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'Not another Aggie': Texas A&M promotes suicide awareness month

Posted at 9:41 PM, Sep 15, 2022
and last updated 2022-09-16 22:36:32-04

COLLEGE STATION, Texas — In the month of September, Texas A&M University is promoting suicide awareness month, providing educational resources and support to prevent losing another Aggie.

"I felt like it was a great way to continue the conversation on mental health and making it normalized to speak about how you feel and just removing the stigma of getting mental health,” said Martin Nunez, Aggies Reaching Aggies peer educator. “It’s an ongoing movement right now and it’s really ramping up. I can feel it everywhere I go on campus.”

With students starting to normalize mental health they are beginning to use resources more regularly on campus.

“They are definitely coming in to utilize CAP services,” said Monica Colson, administrative associate counseling & psychological services. “We recently in January, A&M purchased this program called my SSP that students can download to receive counseling 24/7.”

Gemini Creason-Parker is a Ph.D. student at Texas A&M and also works with Aggies Reaching Aggies.

Creason-Parker said suicide can look different for everyone.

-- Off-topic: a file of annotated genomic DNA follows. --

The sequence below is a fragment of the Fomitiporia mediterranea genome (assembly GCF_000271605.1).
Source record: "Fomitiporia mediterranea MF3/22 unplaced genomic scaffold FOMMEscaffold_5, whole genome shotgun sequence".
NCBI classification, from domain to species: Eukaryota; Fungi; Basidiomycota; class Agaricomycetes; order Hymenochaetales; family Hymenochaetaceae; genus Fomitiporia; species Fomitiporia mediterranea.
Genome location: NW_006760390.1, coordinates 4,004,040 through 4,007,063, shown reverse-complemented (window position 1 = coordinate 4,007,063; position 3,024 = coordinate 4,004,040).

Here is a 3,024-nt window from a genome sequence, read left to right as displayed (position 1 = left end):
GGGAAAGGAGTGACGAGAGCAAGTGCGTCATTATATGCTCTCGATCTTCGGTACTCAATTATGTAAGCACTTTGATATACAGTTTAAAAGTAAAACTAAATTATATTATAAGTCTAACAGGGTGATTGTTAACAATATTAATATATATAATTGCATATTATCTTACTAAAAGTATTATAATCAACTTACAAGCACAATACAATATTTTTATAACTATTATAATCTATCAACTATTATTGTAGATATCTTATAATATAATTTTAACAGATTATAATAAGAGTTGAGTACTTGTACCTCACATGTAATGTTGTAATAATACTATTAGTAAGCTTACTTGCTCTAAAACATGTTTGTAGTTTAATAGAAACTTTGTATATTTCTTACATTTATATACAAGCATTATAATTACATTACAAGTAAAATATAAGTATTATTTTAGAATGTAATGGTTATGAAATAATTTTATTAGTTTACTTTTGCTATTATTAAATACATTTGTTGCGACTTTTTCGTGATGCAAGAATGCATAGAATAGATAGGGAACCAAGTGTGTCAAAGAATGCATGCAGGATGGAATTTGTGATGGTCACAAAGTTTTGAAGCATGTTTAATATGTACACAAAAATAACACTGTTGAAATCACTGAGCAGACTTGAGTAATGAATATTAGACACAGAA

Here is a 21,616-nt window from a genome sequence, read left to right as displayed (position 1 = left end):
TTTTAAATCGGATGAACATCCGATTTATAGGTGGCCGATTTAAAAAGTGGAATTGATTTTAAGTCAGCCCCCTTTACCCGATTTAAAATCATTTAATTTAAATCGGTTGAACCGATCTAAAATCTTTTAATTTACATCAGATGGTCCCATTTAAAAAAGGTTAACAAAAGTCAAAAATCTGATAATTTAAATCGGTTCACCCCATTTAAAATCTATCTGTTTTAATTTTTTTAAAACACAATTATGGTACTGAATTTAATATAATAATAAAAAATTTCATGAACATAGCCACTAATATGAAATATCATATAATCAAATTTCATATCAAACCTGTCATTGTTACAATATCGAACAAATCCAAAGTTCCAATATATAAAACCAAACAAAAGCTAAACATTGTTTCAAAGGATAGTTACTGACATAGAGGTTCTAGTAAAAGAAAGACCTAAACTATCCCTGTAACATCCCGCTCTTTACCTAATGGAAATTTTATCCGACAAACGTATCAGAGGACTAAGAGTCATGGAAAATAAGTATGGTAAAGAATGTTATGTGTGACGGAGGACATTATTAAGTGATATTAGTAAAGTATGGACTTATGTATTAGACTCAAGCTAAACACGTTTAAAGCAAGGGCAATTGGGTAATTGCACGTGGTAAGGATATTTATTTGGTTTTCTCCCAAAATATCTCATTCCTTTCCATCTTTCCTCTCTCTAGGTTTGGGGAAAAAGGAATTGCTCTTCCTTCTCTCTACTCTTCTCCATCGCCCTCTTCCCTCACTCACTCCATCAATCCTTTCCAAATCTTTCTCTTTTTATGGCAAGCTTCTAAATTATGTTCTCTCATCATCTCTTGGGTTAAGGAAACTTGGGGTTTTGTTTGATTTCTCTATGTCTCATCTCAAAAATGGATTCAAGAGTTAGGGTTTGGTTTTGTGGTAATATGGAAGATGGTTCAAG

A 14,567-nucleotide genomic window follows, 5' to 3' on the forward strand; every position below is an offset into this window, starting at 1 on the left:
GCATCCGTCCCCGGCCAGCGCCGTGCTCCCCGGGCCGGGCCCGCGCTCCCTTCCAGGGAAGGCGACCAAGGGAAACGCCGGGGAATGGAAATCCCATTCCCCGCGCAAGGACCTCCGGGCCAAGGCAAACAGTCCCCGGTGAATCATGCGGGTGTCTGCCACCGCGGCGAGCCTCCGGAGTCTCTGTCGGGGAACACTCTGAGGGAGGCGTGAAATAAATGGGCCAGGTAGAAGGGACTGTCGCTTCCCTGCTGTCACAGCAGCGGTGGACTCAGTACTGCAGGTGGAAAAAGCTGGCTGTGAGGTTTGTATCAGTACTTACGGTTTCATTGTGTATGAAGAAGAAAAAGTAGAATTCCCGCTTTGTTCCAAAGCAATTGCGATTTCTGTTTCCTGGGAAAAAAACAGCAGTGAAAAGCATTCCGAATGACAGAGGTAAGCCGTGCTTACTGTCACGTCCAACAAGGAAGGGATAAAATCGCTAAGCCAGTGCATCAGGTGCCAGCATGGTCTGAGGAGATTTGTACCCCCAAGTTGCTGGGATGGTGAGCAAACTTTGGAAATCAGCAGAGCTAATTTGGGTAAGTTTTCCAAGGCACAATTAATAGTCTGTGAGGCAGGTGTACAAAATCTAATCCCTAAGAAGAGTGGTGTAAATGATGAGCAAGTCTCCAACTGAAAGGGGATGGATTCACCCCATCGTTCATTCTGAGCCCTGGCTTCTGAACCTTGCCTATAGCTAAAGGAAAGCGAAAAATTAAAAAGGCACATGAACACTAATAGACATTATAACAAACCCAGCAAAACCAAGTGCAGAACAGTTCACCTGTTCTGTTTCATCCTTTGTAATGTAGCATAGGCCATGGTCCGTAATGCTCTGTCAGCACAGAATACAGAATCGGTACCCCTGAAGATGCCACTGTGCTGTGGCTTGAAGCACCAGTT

“I would say managing depression or suicide depends on the individual,” said Creason-Parker. “For me, medication and therapy have done wonders, but even with those, I find myself at times, at such a low point that suicide seems like the only answer.”

Parker remembers as a kid how she was always sad at the times she thought she would be the happiest.

“I remember in high school, my family, my biological father and stepmom would take me on vacations to all these great places and I still wasn’t happy,” said Creason-Parker. “They thought I was ungrateful when in reality, I couldn’t feel happiness even though good things were happening in my life.”

She lost both of her grandparents after moving to Texas a few years ago.

She says they were her soul, and the grief still hits her when it’s least convenient.

“The physical pain you feel with heartbreak is unimaginable so it's two years later and I still find myself struggling with the grieving process which is made worse by my depression which increases the likelihood that I will die by suicide.”

For those interested in learning more about suicide awareness month can find flyers around campus from the Counseling and Psychological Services attached with a QR code to sign up for events.

“I try and remind myself it’s at least worth trying to stick around because maybe I can do some amazing things,” said Creason-Parker.